they place their confidence in that which will shortly be utterly broken down and dissolved. The earth shall reel to and
fro like a drunkard; so unsteady, so uncertain, are all the motions of these things. Worldly men dwell in it as in a
palace, as in a castle, as in an impregnable tower; but it shall be removed like a cottage, so easily, so suddenly,
and with so little loss to the great landlord. The pulling down of the earth will be but like the pulling down of a cottage,
which the country is willing to be rid of, because it does but harbour beggars; and therefore no care is taken to rebuild
it: It shall fall, and not rise again; but there shall be new heavens and a new earth, in which shall dwell nothing
but righteousness. But what is it that shakes the earth thus and sinks it? It is the transgression thereof that shall be heavy
upon it. Note, Sin is a burden to the whole creation; it is a heavy burden, a burden under which it groans now and will sink
at last. Sin is the ruin of states, and kingdoms, and families; they fall under the weight of that talent of lead,
Zec. 5:7, 8. (3.) God will have a particular controversy with the kings and great men of the earth (v. 21): He will punish
the host of the high ones. Hosts of princes are no more before God than hosts of common men; what can a host of high
ones do with their combined force when the Most High, the Lord of hosts, contends with them to abase their height, and scatter
their hosts, and break all their confederacies? The high ones, that are on high, that are puffed up with their height and
grandeur, that think themselves so high that they are out of the reach of any danger, God will visit upon them all their pride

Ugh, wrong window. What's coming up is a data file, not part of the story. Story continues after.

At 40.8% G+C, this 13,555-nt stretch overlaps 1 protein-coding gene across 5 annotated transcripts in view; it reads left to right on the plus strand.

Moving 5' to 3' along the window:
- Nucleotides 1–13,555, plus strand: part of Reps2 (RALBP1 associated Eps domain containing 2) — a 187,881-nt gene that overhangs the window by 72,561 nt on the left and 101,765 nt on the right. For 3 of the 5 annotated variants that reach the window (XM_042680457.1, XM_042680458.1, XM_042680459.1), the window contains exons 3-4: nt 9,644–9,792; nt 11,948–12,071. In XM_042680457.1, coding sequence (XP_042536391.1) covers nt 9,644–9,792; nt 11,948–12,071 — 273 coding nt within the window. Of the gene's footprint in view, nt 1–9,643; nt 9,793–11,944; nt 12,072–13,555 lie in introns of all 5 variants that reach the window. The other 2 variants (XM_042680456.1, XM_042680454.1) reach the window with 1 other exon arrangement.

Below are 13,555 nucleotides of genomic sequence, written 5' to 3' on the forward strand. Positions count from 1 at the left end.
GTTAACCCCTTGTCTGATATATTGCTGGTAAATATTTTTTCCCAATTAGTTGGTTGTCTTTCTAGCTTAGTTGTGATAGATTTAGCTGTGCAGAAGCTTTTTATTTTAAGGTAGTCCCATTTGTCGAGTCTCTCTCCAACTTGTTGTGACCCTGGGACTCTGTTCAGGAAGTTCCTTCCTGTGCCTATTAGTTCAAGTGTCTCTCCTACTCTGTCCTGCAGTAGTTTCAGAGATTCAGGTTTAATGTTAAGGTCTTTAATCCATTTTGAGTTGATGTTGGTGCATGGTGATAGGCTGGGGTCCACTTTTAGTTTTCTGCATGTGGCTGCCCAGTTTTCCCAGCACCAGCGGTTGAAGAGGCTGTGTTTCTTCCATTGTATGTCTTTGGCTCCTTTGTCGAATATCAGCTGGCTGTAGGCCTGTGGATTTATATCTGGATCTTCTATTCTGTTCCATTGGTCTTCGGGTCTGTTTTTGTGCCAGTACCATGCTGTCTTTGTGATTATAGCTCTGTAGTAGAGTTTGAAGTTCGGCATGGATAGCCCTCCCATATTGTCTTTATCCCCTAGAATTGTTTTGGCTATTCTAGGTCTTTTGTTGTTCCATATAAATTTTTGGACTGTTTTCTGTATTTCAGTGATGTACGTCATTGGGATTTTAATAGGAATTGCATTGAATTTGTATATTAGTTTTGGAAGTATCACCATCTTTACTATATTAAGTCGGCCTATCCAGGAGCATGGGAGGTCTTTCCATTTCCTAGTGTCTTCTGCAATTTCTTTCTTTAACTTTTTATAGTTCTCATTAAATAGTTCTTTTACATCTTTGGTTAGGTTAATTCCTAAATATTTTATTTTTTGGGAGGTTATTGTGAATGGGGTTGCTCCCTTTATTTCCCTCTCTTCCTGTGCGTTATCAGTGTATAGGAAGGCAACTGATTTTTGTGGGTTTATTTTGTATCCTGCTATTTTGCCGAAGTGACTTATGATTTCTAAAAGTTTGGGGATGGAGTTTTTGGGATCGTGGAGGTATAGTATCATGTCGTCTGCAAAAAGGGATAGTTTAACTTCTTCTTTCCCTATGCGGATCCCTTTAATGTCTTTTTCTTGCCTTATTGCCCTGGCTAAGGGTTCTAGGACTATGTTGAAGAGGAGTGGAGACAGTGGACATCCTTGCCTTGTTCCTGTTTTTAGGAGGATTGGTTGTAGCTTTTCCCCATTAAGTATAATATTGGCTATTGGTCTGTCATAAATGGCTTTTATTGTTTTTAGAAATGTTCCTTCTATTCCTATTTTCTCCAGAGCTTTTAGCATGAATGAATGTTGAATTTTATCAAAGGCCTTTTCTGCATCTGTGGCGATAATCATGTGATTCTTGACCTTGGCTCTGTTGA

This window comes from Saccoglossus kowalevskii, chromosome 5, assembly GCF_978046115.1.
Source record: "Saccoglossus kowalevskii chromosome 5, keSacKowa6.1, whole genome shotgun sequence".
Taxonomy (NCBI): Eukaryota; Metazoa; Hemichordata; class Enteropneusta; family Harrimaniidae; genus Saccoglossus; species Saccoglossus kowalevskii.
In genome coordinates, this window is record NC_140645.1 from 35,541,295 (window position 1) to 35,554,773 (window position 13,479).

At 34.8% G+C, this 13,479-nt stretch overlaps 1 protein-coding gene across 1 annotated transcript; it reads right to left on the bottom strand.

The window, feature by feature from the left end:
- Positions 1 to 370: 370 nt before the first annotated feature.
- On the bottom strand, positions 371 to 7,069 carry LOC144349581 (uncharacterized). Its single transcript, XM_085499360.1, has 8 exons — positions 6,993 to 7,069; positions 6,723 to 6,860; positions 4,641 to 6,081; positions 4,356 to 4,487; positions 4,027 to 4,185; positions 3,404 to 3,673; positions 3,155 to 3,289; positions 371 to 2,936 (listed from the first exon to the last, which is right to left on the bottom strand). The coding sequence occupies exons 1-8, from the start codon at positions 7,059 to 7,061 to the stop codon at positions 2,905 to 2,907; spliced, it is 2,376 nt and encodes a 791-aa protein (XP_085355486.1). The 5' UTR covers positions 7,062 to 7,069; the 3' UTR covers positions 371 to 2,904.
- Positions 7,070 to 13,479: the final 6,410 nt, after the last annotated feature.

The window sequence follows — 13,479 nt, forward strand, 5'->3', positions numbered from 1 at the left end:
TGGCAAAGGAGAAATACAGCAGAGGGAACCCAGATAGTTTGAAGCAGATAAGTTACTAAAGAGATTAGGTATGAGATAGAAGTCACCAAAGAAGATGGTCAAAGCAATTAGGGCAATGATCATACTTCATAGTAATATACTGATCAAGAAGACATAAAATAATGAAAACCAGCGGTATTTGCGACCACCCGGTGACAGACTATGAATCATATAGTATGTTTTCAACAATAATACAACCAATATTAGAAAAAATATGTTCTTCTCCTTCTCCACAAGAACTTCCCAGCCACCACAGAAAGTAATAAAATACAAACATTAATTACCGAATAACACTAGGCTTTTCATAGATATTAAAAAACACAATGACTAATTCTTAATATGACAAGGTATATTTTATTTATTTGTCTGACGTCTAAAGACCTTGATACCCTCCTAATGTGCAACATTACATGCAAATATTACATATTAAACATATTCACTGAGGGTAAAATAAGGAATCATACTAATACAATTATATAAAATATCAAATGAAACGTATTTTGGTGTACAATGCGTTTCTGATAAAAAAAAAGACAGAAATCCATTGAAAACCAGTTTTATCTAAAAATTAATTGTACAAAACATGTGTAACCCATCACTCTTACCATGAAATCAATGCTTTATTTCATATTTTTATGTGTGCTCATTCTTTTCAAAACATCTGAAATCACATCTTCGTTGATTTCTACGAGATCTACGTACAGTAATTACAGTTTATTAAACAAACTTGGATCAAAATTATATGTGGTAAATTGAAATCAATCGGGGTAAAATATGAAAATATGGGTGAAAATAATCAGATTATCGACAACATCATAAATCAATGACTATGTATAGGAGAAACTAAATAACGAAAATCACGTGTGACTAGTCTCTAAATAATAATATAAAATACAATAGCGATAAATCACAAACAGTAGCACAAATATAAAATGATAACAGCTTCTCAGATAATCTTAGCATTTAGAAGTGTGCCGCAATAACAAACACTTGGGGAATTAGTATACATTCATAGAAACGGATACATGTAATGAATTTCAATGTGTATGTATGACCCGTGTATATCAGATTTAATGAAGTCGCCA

and cruelty, with which they have oppressed and injured their neighbours and subjects, and it shall now return upon their
own heads. The kings of the earth shall now be reckoned with upon the earth, to show that verily there is
a God that judges in the earth and will render to the proudest of kings according to the fruit of their doings. Let those
that are trampled upon by the high ones of the earth comfort themselves with this, that though they cannot, dare not, must
not, resist them, yet there is a God that will call them to an account, that will triumph over them upon their own dunghill:
for the earth they are kings of is in the eye of God no better. This is general only. It is particularly foretold (v. 22)
that they shall be gathered together as prisoners, convicted condemned prisoners, are gathered in the pit,
or dungeon, and there they shall be shut up under close confinement. The kings and high ones, who took all possible
liberty themselves, and took a pride and pleasure in shutting up others, shall now be themselves shut up. Let not the free
man glory in his freedom, any more than the strong man in his strength, for he knows not what restraints he is reserved for.
But after many days they shall be visited, either, [1.] They shall be visited in wrath; it is the same word, in another
form, that is used (v. 21), the Lord shall punish them; they shall be reserved to the day of execution, as condemned
prisoners are, and as fallen angels are reserved in chains of darkness to the judgment of the great day, Jude 6.
Let this account for the delays of divine vengeance; sentence is not executed speedily, because execution-day has not yet
come, and perhaps will not come till after many days; but it is certain that the wicked is reserved for the day of destruction,
and is therefore preserved in the mean time, but shall be brought forth to the day of wrath, Job 21:30. Let us therefore